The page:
To live in God’s light

Sunday 1 December 2019

Archbishop Peter Comensoli

We all need to get on with our lives. Right now, that probably means sorting through all that needs to happen before Christmas arrives – planning for the day, doing the shopping, sending invitations out, sorting through family arrangements, dealing with the madness of end-of-year work deadlines, getting it all done in time.

In amongst all of this, there’s the usual list of family matters that need balancing. (A special shout-out to mothers in this regard!) And then there are the unexpected things: something goes pear-shaped; unexpected news – good or bad – arrives; hurts and disappointments arise; an unlooked-for reconciliation occurs. Yes, we all need to get on with our lives.

So it was in Noah’s time, as Jesus pointedly reminds us in the Gospel we have been given to begin Advent, this season of patient waiting. The people were getting on with their lives, unsuspecting of what was coming. For me, there is a certain tinge of unfairness about this – what’s wrong with being attentive to the matters of daily life, especially when they are being done with a good heart? Are we to simply abandon our daily tasks, to sit around waiting for whatever is coming? This doesn’t seem very gospel-like.

So, what is it that Jesus is calling us to, in reminding us to stay awake amid our day-to-day circumstances? The answer lies in the image of light that permeates our readings today. Isaiah, the great prophet, reminds God’s people to walk in the light of the Lord; St Paul tells the Christians of Rome to come out of the dark and live in the daylight; and Jesus himself warns his disciples to be always ready to greet the arising dawn of God’s presence.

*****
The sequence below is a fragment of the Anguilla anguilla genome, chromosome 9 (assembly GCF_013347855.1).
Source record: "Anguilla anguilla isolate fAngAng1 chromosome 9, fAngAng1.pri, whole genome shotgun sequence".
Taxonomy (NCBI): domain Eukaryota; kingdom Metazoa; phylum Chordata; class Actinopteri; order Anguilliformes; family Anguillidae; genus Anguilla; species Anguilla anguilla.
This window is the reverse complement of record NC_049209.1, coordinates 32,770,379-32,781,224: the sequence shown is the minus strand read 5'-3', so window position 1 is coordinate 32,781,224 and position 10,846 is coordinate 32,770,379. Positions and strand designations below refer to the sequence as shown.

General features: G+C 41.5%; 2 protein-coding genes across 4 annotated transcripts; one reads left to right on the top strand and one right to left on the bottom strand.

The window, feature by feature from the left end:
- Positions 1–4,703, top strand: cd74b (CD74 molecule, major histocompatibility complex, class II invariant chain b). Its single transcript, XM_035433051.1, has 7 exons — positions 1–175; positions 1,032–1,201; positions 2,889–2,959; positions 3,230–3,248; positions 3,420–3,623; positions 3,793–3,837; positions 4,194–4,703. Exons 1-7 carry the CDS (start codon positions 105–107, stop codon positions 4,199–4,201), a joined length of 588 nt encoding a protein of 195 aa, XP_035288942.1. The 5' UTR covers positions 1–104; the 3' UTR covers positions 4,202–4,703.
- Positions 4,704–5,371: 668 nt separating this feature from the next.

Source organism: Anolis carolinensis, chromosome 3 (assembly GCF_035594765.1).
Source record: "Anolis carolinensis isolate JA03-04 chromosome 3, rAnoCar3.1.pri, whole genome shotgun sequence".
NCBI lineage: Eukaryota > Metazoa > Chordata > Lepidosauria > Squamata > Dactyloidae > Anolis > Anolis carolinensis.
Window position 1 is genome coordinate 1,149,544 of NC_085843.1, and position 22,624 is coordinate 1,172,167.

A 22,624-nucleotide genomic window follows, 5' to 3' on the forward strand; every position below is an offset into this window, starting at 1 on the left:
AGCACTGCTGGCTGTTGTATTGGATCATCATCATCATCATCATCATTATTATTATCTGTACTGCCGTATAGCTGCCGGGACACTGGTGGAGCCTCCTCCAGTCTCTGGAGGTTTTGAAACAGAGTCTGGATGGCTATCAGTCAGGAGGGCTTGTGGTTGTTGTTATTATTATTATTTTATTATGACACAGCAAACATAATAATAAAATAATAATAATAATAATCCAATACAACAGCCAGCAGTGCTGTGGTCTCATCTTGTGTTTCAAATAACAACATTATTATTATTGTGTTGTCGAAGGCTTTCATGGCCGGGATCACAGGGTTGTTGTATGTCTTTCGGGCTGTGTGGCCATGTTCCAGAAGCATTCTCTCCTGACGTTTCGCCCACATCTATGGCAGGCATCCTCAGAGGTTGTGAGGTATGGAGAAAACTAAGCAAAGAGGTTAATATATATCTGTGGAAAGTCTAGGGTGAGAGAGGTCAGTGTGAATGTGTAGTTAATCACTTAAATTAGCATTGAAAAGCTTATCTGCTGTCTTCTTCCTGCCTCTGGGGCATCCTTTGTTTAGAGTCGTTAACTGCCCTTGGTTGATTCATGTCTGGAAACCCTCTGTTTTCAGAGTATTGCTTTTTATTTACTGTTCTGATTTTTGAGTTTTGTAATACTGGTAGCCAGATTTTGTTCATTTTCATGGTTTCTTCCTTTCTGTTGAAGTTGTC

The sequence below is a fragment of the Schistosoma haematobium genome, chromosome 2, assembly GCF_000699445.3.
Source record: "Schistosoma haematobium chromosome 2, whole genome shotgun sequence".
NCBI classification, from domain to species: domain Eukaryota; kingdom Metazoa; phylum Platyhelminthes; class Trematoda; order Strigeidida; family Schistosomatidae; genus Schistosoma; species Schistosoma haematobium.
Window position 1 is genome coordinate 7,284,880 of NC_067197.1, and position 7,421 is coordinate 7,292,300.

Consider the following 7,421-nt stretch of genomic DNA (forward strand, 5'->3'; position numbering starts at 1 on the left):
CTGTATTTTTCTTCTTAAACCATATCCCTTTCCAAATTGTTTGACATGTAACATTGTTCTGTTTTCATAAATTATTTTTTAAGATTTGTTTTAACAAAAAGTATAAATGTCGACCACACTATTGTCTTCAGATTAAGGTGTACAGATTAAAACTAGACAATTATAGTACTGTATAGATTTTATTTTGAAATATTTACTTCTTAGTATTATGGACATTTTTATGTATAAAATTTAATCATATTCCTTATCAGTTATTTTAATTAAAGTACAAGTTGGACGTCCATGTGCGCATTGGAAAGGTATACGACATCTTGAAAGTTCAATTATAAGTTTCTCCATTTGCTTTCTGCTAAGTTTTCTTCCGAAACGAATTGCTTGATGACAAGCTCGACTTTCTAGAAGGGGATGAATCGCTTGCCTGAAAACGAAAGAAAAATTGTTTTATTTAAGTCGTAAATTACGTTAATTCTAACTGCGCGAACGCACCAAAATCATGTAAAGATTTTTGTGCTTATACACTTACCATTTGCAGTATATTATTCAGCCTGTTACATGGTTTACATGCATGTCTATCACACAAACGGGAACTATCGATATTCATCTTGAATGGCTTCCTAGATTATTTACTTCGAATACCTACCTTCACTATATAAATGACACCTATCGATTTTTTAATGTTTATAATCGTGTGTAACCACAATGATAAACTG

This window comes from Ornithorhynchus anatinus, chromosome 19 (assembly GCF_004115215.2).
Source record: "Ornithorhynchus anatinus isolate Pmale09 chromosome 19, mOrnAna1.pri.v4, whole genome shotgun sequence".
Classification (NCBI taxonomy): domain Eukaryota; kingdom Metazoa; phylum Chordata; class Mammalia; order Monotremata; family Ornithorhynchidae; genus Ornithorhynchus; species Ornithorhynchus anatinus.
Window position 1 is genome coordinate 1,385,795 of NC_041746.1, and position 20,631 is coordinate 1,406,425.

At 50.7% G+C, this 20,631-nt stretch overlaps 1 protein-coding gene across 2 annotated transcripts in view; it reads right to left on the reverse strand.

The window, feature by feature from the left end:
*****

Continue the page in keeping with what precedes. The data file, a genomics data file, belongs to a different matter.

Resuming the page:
When we become consumed with our daily lives, when we are preoccupied with only the immediate matters; when the horizon of our vision is shrunk down to only what’s in front of us, when the only light we see by comes from the artificial glow of our devices, then we have lost sight of the broader and deeper horizon of our lives and that which might illumine our way.

To lift our heads up and to look around, is to open ourselves up to the possibilities that the Lord has for us: possibilities of tenderness and mercy; possibilities of goodness and grace; possibilities of hope and reconciliation.

To lift our heads up, to see our lives under the light of God’s grace, is to know that all the daily things that pre-occupy us do not need to swamp us. God made us for more, and to live in his light. But to do so, Jesus says, stay awake; be ready and willing to receive what he wants to offer you; come forward into the light and meet your future in him.

As we once again begin this time of Advent, of patient waiting for the living presence of God, I want to encourage you to find a daily moment to lift up your head beyond the immediate, or urgent, or time consuming, and to see your life in a different light. Take the time to see by the light that God is shining upon you, one of grace and hope and renewal. It is a light that brings our daily toil into a wider and deeper horizon, and one which illumines all that we do.

Wouldn’t it be nice if these days before Christmas might become ones in which others recognised us as people who walk in the light of the Lord!
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